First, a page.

1. Cell Biology
  2. Chromosomes and Gene Expression
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TBP/TFIID-dependent activation of MyoD target genes in skeletal muscle cells

  1. Barbora Malecova
  2. Alessandra Dall'Agnese
  3. Luca Madaro
  4. Sole Gatto
  5. Paula Coutinho Toto
  6. Sonia Albini
  7. Tammy Ryan
  8. Làszlò Tora
  9. Pier Lorenzo Puri  Is a corresponding author
  1. Sanford Burnham Prebys Medical Discovery Institute, United States
  2. Fondazione Santa Lucia - Istituto di Ricovero e Cura a Carattere Scientifico, Italy
  3. Institut de Génétique et de Biologie Moléculaire et Cellulaire, France
Research Article
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Cite this article as: eLife 2016;5:e12534 doi: 10.7554/eLife.12534

Abstract

Change in the identity of the components of the transcription pre-initiation complex is proposed to control cell type-specific gene expression. Replacement of the canonical TFIID-TBP complex with TRF3/TBP2 was reported to be required for activation of muscle-gene expression. The lack of a developmental phenotype in TBP2 null mice prompted further analysis to determine whether TBP2 deficiency can compromise adult myogenesis. We show here that TBP2 null mice have an intact regeneration potential upon injury and that TBP2 is not expressed in established C2C12 muscle cell or in primary mouse MuSCs. While TFIID subunits and TBP are downregulated during myoblast differentiation, reduced amounts of these proteins form a complex that is detectable on promoters of muscle genes and is essential for their expression. This evidence demonstrates that TBP2 does not replace TBP during muscle differentiation, as previously proposed, with limiting amounts of TFIID-TBP being required to promote muscle-specific gene expression.

Article and author information

Author details

  1. Barbora Malecova

    Development, Aging and Regeneration Program (DARe), Sanford Burnham Prebys Medical Discovery Institute, La Jolla, United States
    Competing interests
    The authors declare that no competing interests exist.
  2. Alessandra Dall'Agnese

    Development, Aging and Regeneration Program (DARe), Sanford Burnham Prebys Medical Discovery Institute, La Jolla, United States
    Competing interests
    The authors declare that no competing interests exist.
  3. Luca Madaro

    Fondazione Santa Lucia - Istituto di Ricovero e Cura a Carattere Scientifico, Rome, Italy
    Competing interests
    The authors declare that no competing interests exist.
  4. Sole Gatto

    Development, Aging and Regeneration Program (DARe), Sanford Burnham Prebys Medical Discovery Institute, La Jolla, United States
    Competing interests
    The authors declare that no competing interests exist.
  5. Paula Coutinho Toto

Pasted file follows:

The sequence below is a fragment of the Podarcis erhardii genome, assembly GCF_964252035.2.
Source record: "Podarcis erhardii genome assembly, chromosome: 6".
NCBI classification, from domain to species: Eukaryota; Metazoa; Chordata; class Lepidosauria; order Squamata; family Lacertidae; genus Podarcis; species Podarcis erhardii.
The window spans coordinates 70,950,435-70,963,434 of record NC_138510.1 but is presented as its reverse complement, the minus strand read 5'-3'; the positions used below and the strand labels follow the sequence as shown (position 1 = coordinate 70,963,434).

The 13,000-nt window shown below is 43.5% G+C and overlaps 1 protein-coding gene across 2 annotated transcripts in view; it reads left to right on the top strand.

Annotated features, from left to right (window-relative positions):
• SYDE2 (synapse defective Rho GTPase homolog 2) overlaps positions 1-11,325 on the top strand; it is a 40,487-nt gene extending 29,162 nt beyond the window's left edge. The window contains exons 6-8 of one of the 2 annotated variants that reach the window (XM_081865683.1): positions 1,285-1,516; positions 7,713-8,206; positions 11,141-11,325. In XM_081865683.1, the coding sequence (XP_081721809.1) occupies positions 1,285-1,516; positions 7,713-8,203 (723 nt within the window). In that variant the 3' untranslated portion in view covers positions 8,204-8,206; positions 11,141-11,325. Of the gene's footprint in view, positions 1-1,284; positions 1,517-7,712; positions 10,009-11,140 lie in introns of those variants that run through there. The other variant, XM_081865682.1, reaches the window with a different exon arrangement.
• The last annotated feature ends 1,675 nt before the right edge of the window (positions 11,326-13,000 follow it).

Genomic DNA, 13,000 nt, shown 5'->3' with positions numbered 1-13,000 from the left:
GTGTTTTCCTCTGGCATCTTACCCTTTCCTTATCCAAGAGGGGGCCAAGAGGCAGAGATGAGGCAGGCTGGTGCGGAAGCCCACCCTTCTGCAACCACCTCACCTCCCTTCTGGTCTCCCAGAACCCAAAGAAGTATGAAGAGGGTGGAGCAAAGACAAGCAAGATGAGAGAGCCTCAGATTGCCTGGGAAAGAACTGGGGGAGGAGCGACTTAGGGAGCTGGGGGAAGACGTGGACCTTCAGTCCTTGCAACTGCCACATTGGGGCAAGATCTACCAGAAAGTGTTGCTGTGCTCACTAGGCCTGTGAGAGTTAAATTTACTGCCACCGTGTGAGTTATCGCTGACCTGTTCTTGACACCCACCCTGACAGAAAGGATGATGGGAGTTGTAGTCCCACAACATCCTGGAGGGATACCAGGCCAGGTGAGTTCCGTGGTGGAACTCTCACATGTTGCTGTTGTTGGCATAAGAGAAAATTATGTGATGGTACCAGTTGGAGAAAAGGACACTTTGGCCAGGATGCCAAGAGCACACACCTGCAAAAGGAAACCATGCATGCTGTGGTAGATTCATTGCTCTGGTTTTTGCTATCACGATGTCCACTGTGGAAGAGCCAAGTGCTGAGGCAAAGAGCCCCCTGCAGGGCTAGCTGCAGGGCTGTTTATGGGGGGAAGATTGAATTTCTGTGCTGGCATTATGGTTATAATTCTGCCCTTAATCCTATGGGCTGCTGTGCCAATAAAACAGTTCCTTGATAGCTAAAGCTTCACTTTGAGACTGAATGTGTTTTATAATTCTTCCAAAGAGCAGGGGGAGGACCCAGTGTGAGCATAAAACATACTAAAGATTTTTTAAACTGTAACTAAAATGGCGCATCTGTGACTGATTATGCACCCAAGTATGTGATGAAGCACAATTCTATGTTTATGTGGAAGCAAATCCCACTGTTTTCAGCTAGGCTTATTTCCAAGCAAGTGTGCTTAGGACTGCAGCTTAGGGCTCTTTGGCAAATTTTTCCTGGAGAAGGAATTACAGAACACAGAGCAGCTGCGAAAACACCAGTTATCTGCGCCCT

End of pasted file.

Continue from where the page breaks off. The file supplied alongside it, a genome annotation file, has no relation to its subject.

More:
Development, Aging and Regeneration Program (DARe), Sanford Burnham Prebys Medical Discovery Institute, La Jolla, United States
    Competing interests
    The authors declare that no competing interests exist.
  6. Sonia Albini

    Development, Aging and Regeneration Program (DARe), Sanford Burnham Prebys Medical Discovery Institute, La Jolla, United States
    Competing interests
    The authors declare that no competing interests exist.
  7. Tammy Ryan

    Development, Aging and Regeneration Program (DARe), Sanford Burnham Prebys Medical Discovery Institute, La Jolla, United States
    Competing interests
    The authors declare that no competing interests exist.
  8. Làszlò Tora

    Cellular signaling and nuclear dynamics program, Institut de Génétique et de Biologie Moléculaire et Cellulaire, CU de Strasbourg, France
    Competing interests
    The authors declare that no competing interests exist.
  9. Pier Lorenzo Puri

    Development, Aging and Regeneration Program (DARe), Sanford Burnham Prebys Medical Discovery Institute, La Jolla, United States
    For correspondence
    lpuri@sbpdiscovery.org
    Competing interests
    The authors declare that no competing interests exist.

Ethics

Animal experimentation: This study was performed in strict accordance with the recommendations in the Guide for the Care and Use of Laboratory Animals of the National Institutes of Health. All of the animals were handled according to approved institutional animal care and use committee (IACUC) protocols (#13-007) of the Sanford Burnham Prebys Medical Discovery Institute. Every effort was made to minimize suffering.

Reviewing Editor

  1. Alan G Hinnebusch, National Institute of Child Health and Human Development, United States

Publication history

  1. Received: October 26, 2015
  2. Accepted: January 21, 2016
  3. Accepted Manuscript published: February 11, 2016 (version 1)
  4. Version of Record published: February 25, 2016 (version 2)

Copyright

© 2016, Malecova et al.

This article is distributed under the terms of the Creative Commons Attribution License permitting unrestricted use and redistribution provided that the original author and source are credited.

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